“Because of COVID, even though we did get to perform, it was kind of limited. For music shows, we could not see the fans on site, so those things were kind of hard” Heeseung says about the reality of a career that, thus far, has mostly involved performing to just a camera.
The group were formed in 2020 as part of survival reality show I-Land that saw 23 boys compete for a spot in what would later become ENHYPEN. Though they admit they’ve received energy and love on social media, the desire to see their fans, known as Engenes, in person is palpable. “We always used to hear the screams that were pre-recorded”, Jungwon says, referencing music shows and award shows where crowd noise was added to make up for a lack of audience, “but now we get to experience the real ones”.
As 40,000 fans watched from the stadium on Saturday, ENHYPEN finally got their wish. The set involved a powerful group version of Mix & Max’s ‘Bleeding Darkness’, highlighting the synchonisity they’ve been hailed for since debut. They then followed it with a scan-through of some of their biggest hits to date, ‘Drunk-Dazed’, ‘Fever’, ‘Tamed-Dashed and ‘Blessed-Cursed’. In all, the performance lasted only around 20 minutes before the next act was swiftly introduced on stage, but it was enough to energise Engenes and beyond in the crowd. Make no mistake, there were no pre-recorded screams at this event. Decibels were shattered as fans pounded their lightsticks along to the music, screaming and singing along to lyrics which, for many, were in a language they’re not fluently proficient in.
It’s a testament to how artists like ENHYPEN have broken down barriers to prove that good music simply speaks for itself. “When I listen to pop songs that aren’t in Korean, I can't really understand the lyrics but I listen to them anyway and I’m moved by the melody”, Jungwon says about seeing so many international fans engage with their music, “so I guess music truly transcends language”.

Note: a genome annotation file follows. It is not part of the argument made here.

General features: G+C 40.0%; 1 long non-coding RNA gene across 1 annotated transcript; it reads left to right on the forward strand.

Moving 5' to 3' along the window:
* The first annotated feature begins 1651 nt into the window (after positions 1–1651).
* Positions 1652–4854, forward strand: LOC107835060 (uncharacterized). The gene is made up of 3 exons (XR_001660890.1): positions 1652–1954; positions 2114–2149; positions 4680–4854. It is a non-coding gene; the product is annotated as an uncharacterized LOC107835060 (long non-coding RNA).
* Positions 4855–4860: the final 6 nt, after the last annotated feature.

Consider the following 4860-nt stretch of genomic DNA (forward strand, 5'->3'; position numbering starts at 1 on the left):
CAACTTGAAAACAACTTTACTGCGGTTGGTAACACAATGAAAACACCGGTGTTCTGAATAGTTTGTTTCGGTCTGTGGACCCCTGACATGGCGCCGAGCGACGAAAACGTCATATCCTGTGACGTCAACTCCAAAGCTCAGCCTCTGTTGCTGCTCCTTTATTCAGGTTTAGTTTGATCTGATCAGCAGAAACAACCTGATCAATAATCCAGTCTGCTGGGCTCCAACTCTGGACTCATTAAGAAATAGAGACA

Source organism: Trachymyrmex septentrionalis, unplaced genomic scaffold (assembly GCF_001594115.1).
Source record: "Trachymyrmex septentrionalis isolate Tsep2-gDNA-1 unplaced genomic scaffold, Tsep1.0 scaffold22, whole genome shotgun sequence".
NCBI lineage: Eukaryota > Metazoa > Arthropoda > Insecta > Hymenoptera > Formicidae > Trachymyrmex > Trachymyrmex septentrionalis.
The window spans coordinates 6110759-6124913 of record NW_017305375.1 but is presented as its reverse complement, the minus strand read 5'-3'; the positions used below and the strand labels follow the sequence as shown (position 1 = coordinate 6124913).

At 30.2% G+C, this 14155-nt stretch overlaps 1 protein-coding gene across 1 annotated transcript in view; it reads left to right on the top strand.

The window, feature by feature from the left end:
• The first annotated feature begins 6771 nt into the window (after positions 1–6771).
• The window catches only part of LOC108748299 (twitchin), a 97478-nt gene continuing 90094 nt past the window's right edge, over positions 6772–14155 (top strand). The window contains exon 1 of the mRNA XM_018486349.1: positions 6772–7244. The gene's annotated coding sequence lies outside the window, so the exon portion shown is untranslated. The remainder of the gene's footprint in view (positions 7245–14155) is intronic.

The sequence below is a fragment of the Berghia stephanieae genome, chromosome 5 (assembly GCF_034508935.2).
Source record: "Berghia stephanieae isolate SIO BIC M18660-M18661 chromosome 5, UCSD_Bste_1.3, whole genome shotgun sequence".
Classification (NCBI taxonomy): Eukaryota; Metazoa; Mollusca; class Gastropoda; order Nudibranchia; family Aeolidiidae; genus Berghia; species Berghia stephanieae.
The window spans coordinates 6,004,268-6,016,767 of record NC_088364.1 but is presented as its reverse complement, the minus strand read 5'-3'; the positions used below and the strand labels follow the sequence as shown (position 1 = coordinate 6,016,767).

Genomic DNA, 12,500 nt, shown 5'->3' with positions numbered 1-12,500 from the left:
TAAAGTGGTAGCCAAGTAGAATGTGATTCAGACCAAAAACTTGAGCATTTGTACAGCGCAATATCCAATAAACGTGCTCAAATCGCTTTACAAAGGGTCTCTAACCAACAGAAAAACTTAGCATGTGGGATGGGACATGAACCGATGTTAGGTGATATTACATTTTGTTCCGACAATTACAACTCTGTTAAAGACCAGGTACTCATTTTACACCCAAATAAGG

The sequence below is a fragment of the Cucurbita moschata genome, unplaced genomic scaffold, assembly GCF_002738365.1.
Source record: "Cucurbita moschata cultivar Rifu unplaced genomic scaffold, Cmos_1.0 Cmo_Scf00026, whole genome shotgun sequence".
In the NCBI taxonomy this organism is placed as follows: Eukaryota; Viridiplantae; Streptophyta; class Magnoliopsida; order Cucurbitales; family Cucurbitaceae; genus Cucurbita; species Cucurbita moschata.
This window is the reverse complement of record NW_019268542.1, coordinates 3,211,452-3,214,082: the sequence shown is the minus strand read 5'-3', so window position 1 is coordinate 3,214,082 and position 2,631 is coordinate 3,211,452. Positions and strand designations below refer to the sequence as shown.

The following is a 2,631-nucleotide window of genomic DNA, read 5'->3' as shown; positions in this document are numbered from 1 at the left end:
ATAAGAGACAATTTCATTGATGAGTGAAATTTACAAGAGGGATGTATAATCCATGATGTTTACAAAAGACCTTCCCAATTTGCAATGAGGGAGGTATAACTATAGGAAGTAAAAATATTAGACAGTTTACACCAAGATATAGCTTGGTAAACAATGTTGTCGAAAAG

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It’s not a typical sequence of events, having your first proper almost-like-regular-times concert happen two years into your career and not on your own soil, but abnormality is something ENHYPEN have taken in their stride. “I think [getting used to] different timelines than we usually did before ENHYPEN is really confusing. I think it was a bit of a hard time for us,” Jay says about the group embracing all the ways their lives have changed in such a relatively short space of time. “But it’s okay because we always think about Engenes and try to overcome everything”.
Focus now lies on the road ahead, and what the future holds for a group itching to keep the adrenaline of the weekend’s performance pumping. “COVID has been coming down and getting better overseas, but for Korea it has been really recent, so I'm expecting there will be a lot of more in-person concerts and shows in the future. And because of that I'm sure K-Pop will become more popular too”, Jungwon says about future goals for the group and their industry as a whole.
With their last comeback happening back in January, thoughts are already on what they want their future releases to involve. The group has etched out a unique niche with the haunting iconography of previous albums, but they do want to branch out further. “I personally think we can pull off dark concepts really well, so maybe we're gonna try more of that, and probably hip-hop too,” Sunghoon says.
And as for where they want to go next? The answer is simple.
“I don't really know, but we'll go anywhere where ENGENEs are,” Sunghoon says, the rest of the group nodding in enthusiastic agreement.
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Words: Lucy Ford